NF-κB/COX-2 can be activated by LPS; therefore, we evaluated the effect of effusanin E on NF-κB/COX-2 activated by LPS. We pretreated NPC cells with LPS (2 µg/ml) for 8 hours and then with effusanin E at 125 µM and 250 µM. 24 hours or 48 hours later, the effect of effusanin E was strongly blocked at a concentration of 125 µM, which was consistent with the effect by LPS, and cell viabilities of cells treated with effusanin E and LPS at 250 µM were higher than those treated with effusanin E alone (250 µM) (Fig. 5D). These results showed that the effect of effusanin E toward NPC cells was greatly offset by LPS.
We then found reduced nuclear translocation of p65 in NPC cells by immunofluorescence imaging (Fig. 5E). Therefore, we determined whether the effusanin E-induced suppression of cell proliferation and COX-2 expression was mediated by inhibition of the binding of NF-κB to the COX-2 promoter in NPC cells. We analyzed the binding of p50 and p65 NF-κB to a biotin-labeled, 479-bp COX-2 promoter region that corresponded to its 5-flanking sequence by streptavidin-agarose pulldown assays, and we confirmed that the expression of p50/p65 was decreased (Fig. 5B). These results indicated that effusanin E suppressed COX-2 promoter activity by inhibiting p50/p65 binding to the COX-2 promoter, thus leading to decreased cell survival, and proliferation of NPC cells. These results demonstrate the antitumor effects that are exerted by effusanin E through the modulation of the NF-κB/COX-2 signaling pathways in Human Nasopharyngeal Carcinomas.
Effusanin E inhibited tumor growth in a xenograft mouse model
To directly evaluate the effect of effusanin E on tumors in vivo, tumor growth of CNE2 cells in nude mice were tested using a tumor xenograft model. When the tumors became palpable (∼200 mm3), the mice were treated with either a vehicle control or effusanin E at 10.0 mg/kg/d or 30.0 mg/kg/d for 30 days. The results showed that tumor growth was decreased and slower after effusanin E treatment when compared with the vehicle control. During the analysis, no significant weight changes in the mice were observed (Fig. 6B). These results suggest that effusanin E did not induce significant weight loss and had no obvious toxicity. Greater and heavier in vivo tumor formation and volume were observed in the control mice compared to mice treated with effusanin E (Fig. 6A). After the mice were sacrificed, the tumors were removed from the mice and pictures were taken. The weight of the tumors was showed in Fig. 6C. Thus, effusanin E was able to inhibit the growth of NPC tumor in vivo. Furthermore, the expression of COX-2 and p50 were downregulated in the tumor, while the expression of p65 did not alter (Fig. 6D), these results are consistent with cell study.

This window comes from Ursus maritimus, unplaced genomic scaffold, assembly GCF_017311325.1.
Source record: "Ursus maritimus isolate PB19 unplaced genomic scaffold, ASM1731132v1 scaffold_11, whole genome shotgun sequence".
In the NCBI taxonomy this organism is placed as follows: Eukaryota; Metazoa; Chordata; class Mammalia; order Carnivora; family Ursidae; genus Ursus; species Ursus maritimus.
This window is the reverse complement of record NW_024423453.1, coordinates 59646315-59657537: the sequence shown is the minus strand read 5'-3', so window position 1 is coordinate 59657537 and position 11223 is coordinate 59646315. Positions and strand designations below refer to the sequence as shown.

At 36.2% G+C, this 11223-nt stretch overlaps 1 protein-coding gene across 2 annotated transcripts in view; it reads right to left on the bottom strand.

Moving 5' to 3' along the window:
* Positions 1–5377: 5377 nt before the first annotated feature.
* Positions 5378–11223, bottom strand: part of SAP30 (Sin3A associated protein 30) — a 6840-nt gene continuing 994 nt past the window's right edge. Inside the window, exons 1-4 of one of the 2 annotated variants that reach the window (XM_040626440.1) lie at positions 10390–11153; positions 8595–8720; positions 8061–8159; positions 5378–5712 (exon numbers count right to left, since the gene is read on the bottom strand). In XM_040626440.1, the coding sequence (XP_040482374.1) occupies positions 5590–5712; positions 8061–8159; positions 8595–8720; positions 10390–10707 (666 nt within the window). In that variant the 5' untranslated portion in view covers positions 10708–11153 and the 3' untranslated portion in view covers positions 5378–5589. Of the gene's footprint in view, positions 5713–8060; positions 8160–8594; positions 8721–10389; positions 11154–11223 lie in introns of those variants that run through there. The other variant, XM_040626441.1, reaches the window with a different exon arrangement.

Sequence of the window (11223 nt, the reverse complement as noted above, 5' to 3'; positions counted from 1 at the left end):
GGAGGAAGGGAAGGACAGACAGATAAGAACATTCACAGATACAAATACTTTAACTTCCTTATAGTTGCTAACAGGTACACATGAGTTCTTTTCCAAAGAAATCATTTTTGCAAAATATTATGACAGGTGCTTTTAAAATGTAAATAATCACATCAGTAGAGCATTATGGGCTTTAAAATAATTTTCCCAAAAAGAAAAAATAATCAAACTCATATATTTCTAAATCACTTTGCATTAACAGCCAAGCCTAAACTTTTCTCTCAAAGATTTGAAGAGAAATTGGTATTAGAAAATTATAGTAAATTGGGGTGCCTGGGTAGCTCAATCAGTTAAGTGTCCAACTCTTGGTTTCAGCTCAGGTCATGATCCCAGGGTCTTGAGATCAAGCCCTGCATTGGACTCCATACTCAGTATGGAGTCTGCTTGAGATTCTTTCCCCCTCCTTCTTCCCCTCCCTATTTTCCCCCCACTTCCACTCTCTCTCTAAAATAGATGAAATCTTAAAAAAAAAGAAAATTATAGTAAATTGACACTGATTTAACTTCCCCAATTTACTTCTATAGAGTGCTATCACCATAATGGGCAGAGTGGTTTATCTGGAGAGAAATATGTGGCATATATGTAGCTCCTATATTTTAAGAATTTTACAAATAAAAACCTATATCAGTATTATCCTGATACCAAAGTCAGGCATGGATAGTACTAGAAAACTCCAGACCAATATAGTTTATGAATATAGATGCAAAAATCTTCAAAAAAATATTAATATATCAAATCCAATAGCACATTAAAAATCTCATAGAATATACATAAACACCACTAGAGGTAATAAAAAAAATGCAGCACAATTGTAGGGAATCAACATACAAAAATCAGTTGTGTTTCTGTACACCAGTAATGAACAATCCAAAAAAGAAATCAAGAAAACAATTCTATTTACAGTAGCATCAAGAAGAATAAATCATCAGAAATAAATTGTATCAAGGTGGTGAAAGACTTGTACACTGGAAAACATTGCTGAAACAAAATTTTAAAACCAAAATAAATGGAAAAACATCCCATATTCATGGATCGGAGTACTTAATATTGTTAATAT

(A) Tumor volumes measured in situ and images of the mice that were treated with the negative control (20 µl DMSO and 80 µl PBS) or effusanin E (EFE) at the indicated doses. The mice were randomly separated into three groups and treated with the negative control or effusanin E, and the tumor volumes were measured every other day. (B) Weight changes of the nude mice were measured after treatment every other day. (C) The weight of the tumors from the mice and images of tumors that were removed from the mice. After the mice were sacrificed, the tumors were removed from the mice and pictures were taken. (D) Representative Western blot showing the expression of COX-2, p50 and p65 in the tumors from nude mice. C1, C2 and C3 represent tumor 1, tumor 2 and tumor 3 from negative control. L1, L2 and L3 represent tumor 1, tumor 2 and tumor 3 from effusanin E-treated mice at 10 mg/kg/d. H1, H2 and H3 represent tumor 1, tumor 2 and tumor 3 from effusanin E-treated mice at 30 mg/kg/d. * represent P<0.05.
In this study, we demonstrate that effusanin E inhibited the proliferation and induced apoptosis of NPC cells in vitro. Our study showed that effusanin E inhibited NF-κB signaling, furthermore, effusanin E reduced the tumor volume and weight of treament mice compared with the control group. In detail, effusanin E inhibited the p50 protein level and reduced nuclear translocation of p65. Pretreatment with a NF-κB-selective inhibitor had an additive effect on the effusanin E-mediated inhibition of proliferation and the nuclear translocation of p65, while pretreatment with LPS abrogated the effusanin E-mediated inhibition of proliferation. We also found that effusanin E suppressed COX-2 promoter activity and inhibited p50/p65 binding to the COX-2 promoter, thus leading to decreased cell proliferation, and induced apoptosis. Also effusanin E stimulated PARP, caspase-3 and -9 cleavages. To our knowledge, this is the first report that demonstrated effusanin E-exerted antitumor effects through the modulation of NF-κB signaling pathways and induced apotosis in NPC cells.